Australia: IMF Staff Concluding Statement of the 2016 Article Mission

November 15, 2016

A Concluding Statement describes the preliminary findings of IMF staff at the end of an official staff visit (or ‘mission’), in most cases to a member country. Missions are undertaken as part of regular (usually annual) consultations under Article IV of the IMF's Articles of Agreement, in the context of a request to use IMF resources (borrow from the IMF), as part of discussions of staff monitored programs, or as part of other staff monitoring of economic developments.

The authorities have consented to the publication of this statement. The views expressed in this statement are those of the IMF staff and do not necessarily represent the views of the IMF’s Executive Board. Based on the preliminary findings of this mission, staff will prepare a report that, subject to management approval, will be presented to the IMF Executive Board for discussion and decision.

Securing the Transition

Australia is transitioning from the mining boom with strong growth and relatively low unemployment, but has not been immune to symptoms of the “new mediocre”. Wage and price pressures are weak, underemployment has risen, and non-mining investment is yet to fully recover. Ensuring the return to full employment under weak global conditions will need continued accommodative monetary policy and quality infrastructure spending, which will also boost long term growth potential. A coordinated fiscal and monetary policy response may also be needed if large downside risks were to materialize. Prudential policies have helped reduce housing related risks, and efforts to strengthen financial sector resilience should continue.


Australia’s economic performance has remained remarkably robust in comparison to other advanced economies despite lower commodity prices and the end of the mining investment boom. The resilience to the large shocks since 2011 reflects a flexible exchange rate acting as a shock absorber, an accommodative monetary policy stance, export orientation to the dynamic Asia region, flexible labor markets, relatively high population growth, and strong institutions.

Still, Australia has been confronted with symptoms of the “new mediocre,” albeit to a lesser extent than in almost all other advanced economies. Growth has been lower since the global financial crisis (GFC), with much of the related decline in potential growth because of moderating population growth. As elsewhere, the recovery has fallen short of expectations in 2014-15, because of external and internal factors, including in non-mining business investment. While unemployment has remained relatively low, underemployment and longer-term unemployment have risen, and nominal wage growth and inflation have been weak.

House prices and household debt ratios have risen further in the low-interest environment post-GFC, up from already high pre-crisis levels. Other macro-financial vulnerabilities relate to the perennial, sizeable net external liabilities, intermediated in part through the banking sector.

Recent Developments, Outlook and Risks

After a pickup in economic activity from mid-2015, Australia has advanced markedly in its recovery but experienced a downshift in inflation in early 2016. Annual growth has increased to over 3 percent, partly on account of temporary factors. Both headline and core inflation are now below the RBA’s 2 to 3 percent target range.

Economic slack has started to moderate, although the fall in the unemployment rate has likely overstated the improvement in labor markets. The underemployment rate—defined as the proportion of employed persons in the labor force seeking to work more hours—has risen, as some 80 percent of jobs created over the past year have been part-time jobs.

On the macro-financial side, prudential policies have resulted in a tentative stabilization of housing-related vulnerabilities. APRA’s prudential measures introduced in late 2014, including tighter lending standards focusing on debt serviceability, have improved the risk profile of new loans. Overall housing credit growth and market turnover have remained lower than last year. But with the declines in longer-term interest rates and continued strong demand, including from nonresidents, upward pressure on house prices has remained strong in some cities. While household debt has continued to be high, risks to banks and to household balance sheets are mitigated by the ongoing strong growth in deposits in mortgage offset accounts.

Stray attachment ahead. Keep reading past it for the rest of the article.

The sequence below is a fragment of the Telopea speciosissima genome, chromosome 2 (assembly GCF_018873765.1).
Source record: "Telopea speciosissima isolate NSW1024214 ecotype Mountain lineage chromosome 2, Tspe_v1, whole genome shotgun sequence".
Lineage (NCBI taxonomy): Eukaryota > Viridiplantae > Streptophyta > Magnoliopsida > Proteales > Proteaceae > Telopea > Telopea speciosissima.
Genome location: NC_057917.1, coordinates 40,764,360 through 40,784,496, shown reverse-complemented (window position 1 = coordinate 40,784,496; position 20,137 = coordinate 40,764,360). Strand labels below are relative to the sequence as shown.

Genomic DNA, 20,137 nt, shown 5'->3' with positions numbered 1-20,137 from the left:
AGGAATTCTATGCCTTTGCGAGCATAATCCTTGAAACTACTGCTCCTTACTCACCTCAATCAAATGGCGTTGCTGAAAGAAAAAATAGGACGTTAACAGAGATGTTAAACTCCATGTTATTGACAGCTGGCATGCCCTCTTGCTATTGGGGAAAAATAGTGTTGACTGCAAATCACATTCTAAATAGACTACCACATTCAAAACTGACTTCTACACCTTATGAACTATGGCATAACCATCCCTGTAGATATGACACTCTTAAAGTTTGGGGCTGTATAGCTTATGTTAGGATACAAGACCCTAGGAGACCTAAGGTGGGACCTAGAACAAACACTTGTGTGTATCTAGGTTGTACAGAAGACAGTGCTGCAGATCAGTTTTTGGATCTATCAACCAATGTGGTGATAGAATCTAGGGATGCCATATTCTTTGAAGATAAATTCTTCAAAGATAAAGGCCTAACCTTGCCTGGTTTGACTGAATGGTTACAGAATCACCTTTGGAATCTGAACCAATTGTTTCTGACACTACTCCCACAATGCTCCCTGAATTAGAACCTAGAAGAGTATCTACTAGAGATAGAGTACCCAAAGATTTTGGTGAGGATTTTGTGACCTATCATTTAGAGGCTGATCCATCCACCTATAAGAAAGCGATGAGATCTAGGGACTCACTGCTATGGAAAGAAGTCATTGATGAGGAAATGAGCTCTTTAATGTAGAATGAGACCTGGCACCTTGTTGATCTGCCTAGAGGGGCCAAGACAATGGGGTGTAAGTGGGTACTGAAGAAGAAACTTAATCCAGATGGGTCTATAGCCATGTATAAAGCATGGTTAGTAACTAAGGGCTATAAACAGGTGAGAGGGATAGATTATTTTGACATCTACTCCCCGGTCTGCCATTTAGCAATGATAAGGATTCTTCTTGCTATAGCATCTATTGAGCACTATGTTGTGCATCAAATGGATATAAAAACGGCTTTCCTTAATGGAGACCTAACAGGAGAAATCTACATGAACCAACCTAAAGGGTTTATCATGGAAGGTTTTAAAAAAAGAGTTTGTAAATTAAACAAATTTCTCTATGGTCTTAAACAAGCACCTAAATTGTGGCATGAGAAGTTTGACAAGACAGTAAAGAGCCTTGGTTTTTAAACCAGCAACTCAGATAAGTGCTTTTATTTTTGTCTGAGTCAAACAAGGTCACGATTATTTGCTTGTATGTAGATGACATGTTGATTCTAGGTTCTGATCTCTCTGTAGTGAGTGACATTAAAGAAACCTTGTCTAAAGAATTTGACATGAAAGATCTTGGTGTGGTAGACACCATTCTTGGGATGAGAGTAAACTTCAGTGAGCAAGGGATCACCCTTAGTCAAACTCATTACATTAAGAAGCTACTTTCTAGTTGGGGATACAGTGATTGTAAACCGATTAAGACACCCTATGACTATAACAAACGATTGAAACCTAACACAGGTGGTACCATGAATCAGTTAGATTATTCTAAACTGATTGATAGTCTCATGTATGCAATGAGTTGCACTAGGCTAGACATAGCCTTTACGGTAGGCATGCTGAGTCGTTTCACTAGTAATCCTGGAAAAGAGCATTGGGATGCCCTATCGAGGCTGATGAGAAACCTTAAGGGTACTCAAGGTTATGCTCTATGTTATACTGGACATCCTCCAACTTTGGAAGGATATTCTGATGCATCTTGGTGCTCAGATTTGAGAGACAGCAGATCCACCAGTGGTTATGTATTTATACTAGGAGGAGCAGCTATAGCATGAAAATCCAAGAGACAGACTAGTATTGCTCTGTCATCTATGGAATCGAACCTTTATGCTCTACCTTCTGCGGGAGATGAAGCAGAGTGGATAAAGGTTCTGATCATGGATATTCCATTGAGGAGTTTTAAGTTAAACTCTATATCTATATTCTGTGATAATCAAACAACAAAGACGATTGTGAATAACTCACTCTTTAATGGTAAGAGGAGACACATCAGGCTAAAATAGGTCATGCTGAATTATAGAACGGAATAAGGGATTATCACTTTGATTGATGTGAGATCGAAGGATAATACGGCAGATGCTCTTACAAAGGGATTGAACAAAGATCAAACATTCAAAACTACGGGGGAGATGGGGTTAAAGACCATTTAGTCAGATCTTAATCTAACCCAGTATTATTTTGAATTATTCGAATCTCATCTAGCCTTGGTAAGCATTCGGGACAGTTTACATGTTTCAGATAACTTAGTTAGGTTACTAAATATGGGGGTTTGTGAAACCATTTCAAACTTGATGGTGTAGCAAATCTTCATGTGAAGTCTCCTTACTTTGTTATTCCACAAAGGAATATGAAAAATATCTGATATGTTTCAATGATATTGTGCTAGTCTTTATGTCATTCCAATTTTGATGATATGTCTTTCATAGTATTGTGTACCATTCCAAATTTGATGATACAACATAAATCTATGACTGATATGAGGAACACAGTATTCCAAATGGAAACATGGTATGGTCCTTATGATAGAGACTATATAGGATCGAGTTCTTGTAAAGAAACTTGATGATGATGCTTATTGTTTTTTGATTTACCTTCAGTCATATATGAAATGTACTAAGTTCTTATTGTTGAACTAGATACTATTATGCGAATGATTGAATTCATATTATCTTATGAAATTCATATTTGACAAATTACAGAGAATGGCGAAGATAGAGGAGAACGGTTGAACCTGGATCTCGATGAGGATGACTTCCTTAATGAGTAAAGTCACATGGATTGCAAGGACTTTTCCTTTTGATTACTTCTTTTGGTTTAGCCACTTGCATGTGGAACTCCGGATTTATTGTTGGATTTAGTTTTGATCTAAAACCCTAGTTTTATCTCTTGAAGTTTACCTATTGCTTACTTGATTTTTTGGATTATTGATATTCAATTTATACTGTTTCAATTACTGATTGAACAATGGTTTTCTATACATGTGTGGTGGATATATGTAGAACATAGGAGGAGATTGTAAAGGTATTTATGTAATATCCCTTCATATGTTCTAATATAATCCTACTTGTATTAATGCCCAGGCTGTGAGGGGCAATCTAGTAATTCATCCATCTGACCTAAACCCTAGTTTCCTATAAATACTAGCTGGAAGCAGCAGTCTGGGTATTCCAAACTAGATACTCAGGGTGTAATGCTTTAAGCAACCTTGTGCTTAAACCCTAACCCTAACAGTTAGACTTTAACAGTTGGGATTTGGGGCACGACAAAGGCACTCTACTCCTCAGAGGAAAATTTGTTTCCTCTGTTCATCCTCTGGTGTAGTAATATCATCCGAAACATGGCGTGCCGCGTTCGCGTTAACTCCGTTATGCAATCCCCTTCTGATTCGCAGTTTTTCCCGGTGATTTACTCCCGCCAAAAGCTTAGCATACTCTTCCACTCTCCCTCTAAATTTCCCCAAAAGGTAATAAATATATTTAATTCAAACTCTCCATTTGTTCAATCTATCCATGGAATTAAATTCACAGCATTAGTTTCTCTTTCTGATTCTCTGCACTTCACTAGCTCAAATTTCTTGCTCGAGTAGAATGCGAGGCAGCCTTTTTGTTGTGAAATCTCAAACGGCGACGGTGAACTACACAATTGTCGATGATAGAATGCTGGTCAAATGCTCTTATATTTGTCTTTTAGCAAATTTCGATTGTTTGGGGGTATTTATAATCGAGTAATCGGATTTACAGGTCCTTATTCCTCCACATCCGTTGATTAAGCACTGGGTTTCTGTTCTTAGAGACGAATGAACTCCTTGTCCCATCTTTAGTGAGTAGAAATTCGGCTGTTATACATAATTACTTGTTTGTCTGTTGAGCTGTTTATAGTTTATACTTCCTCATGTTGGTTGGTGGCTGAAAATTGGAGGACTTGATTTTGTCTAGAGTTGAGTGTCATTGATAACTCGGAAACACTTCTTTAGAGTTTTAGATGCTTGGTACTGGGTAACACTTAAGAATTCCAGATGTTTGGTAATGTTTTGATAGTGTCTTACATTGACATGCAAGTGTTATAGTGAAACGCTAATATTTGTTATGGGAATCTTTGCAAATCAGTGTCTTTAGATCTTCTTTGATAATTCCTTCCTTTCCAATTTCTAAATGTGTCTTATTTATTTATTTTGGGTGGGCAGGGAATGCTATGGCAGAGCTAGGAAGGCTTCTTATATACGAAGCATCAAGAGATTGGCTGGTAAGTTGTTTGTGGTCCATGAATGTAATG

Banks’ balance sheets have become more resilient . APRA’s analysis suggests that, after raising capital, CET-1 capital ratios of Australian banks have, on a comparable basis, narrowly moved into the upper quartile of international peers (broadly in line with the Financial System Inquiry recommendation that banks’ capital positions be “unquestionably strong”). As banks prepare to meet net stable funding ratio requirements by 2018, the share of stable funding in their liabilities has already increased, including higher shares of domestic deposits and longer-term debt.

The baseline outlook is for a continued gradual recovery. After strong momentum, growth is expected to moderate somewhat over the next two years. The disinflation experienced in 2015-16 is expected to start reversing. On the macro-financial side, house price inflation is expected to realign with broader measures of nominal income. The accumulation of net external liabilities should slow in the absence of valuation effects.

The balance of risks has improved but is still tilted to the downside. On the upside, the momentum of the recovery could be stronger, as recent strong growth and terms-of-trade improvements could boost business confidence and unlock stronger business investment. On the downside, investment could be more subdued, as corporate profits could remain under pressure for longer. Consumption growth could turn lackluster if wage growth stayed low. On the external side, there are risks to global trade from rising populism and nationalism in large economies and from tighter and more volatile global financial conditions. A major concern is that external risks with a large impact, including a sharp growth slowdown in China, could interact with or even trigger domestic risks, especially a housing correction.

Policy Discussion

Australia’s transition following the end of the mining investment boom is well advanced but adequate policy support remains critical to secure the return to full employment in a fragile global environment and longer-term growth. The lack of significant price and wage pressures suggests persistent slack, which, if prolonged, risks hurting medium-term supply potential.

Monetary Policy